KHN Morning Briefing

Summaries of health policy coverage from major news organizations

5 Years After Katrina, Gulf Area Still Struggles With Access To Quality Health Care, Mental Health Counseling

WPAT(Jackson, Miss.): "Finding quality health care continues to be a challenge in the New Orleans area. Five years ago, Hurricane Katrina flooded area hospitals, destroyed buildings and scattered patients. The health care industry has been slow to recover and in some cases, facilities still haven't opened. … Right now, there is no hospital in New Orleans East. They all closed after Hurricane Katrina. Recently, Mayor Mitch Landrieu announced a deal that would reopen Methodist Hospital, which will have 80 beds and emergency care services for surgery. Councilman Jon Johnson said it needs to open immediately" (8/25).

Journal of American Medical Association: "As New Orleans and the surrounding Gulf region commemorate 5 years since the deluge, recovery from the storm's mental health blows still is ongoing. Experts say survivors have higher-than-expected rates of stress-related mental health disorders, including depression and posttraumatic stress disorder (PTSD). And the new devastation of the BP Gulf Coast oil spill appears to be compounding that effect. Ronald Kessler, PhD, professor of health care policy at Harvard Medical School in Boston, said Katrina survivors who were spared severe stress have not had persistent problems. But those who were hardest hit-for example, those who lost a loved one or a home-continue to struggle" (Voelker, 8/25).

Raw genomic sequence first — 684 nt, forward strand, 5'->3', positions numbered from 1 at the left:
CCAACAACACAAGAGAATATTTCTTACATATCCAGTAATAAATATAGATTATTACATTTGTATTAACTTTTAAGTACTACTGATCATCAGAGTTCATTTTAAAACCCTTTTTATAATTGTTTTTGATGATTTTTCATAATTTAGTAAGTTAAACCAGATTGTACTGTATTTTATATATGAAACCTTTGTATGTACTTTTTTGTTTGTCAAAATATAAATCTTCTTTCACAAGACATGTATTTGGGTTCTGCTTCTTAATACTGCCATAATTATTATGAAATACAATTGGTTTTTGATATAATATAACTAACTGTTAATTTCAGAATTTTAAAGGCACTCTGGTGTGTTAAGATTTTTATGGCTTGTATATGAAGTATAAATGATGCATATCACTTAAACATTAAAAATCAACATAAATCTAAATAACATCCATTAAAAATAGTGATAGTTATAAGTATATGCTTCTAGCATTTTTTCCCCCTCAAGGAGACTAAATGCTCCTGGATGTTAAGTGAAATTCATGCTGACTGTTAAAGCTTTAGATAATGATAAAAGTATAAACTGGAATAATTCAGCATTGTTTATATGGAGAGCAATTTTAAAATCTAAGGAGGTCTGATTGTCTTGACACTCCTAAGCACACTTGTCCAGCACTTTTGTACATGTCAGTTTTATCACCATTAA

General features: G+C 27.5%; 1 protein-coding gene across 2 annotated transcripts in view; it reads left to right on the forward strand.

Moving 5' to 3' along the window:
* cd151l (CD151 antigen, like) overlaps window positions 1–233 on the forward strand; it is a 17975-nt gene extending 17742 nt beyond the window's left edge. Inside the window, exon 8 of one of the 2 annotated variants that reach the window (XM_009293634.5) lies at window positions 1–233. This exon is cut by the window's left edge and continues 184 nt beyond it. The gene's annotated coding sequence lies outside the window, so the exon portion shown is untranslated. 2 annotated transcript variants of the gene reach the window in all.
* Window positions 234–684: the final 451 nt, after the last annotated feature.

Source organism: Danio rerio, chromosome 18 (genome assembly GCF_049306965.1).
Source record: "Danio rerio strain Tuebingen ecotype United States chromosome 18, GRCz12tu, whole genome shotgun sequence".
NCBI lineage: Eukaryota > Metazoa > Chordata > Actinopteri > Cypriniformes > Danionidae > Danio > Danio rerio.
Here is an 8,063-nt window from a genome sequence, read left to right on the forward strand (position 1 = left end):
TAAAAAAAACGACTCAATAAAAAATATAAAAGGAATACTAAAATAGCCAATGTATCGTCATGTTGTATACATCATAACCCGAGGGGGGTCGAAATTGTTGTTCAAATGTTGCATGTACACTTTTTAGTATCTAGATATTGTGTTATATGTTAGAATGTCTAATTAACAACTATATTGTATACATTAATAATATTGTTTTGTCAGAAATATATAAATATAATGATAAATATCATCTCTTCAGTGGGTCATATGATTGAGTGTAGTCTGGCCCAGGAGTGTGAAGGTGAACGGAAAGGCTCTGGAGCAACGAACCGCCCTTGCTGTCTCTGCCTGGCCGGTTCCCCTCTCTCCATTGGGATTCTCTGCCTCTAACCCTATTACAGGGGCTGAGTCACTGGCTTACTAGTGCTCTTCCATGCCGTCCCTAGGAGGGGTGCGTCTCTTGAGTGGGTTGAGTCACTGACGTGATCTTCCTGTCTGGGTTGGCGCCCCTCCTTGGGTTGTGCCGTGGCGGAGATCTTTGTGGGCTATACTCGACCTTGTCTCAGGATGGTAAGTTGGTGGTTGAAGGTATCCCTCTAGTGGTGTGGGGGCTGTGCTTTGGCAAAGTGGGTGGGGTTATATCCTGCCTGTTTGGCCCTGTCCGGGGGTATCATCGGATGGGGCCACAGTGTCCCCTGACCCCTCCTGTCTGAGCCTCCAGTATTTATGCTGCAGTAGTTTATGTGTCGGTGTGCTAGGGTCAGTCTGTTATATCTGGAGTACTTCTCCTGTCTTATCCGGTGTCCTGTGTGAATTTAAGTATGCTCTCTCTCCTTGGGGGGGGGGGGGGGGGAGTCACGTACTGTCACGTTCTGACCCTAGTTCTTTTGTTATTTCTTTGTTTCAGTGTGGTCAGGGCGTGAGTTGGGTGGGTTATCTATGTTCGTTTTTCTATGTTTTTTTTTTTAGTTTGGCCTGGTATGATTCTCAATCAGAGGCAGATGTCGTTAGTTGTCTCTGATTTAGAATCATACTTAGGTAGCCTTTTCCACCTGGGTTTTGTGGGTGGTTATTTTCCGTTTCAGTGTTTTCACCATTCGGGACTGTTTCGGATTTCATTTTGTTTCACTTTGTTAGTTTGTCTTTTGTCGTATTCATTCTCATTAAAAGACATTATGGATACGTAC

The (New Orleans) Times-Picayune: "Five years after Hurricane Katrina, the psychological impact on children displaced by the disaster remains substantial, according to a new study. The report, released Monday by the National Center for Disaster Preparedness at Columbia University's Mailman School of Public Health, found that 60 percent of children who were relocated after the hurricane to settings with other victims, such as hotels and trailer parks, have serious emotional disorders, behavior issues and/or continue to face housing instability. More than one-third of the children displaced by the hurricane have been diagnosed with a mental health problem, such as depression, according to the report. Among parents who sought professional mental health help for their children, less than half received assistance, the report said" (Alpert, 8/23). This is part of the KHN Morning Briefing, a summary of health policy coverage from major news organizations. Sign up for an email subscription.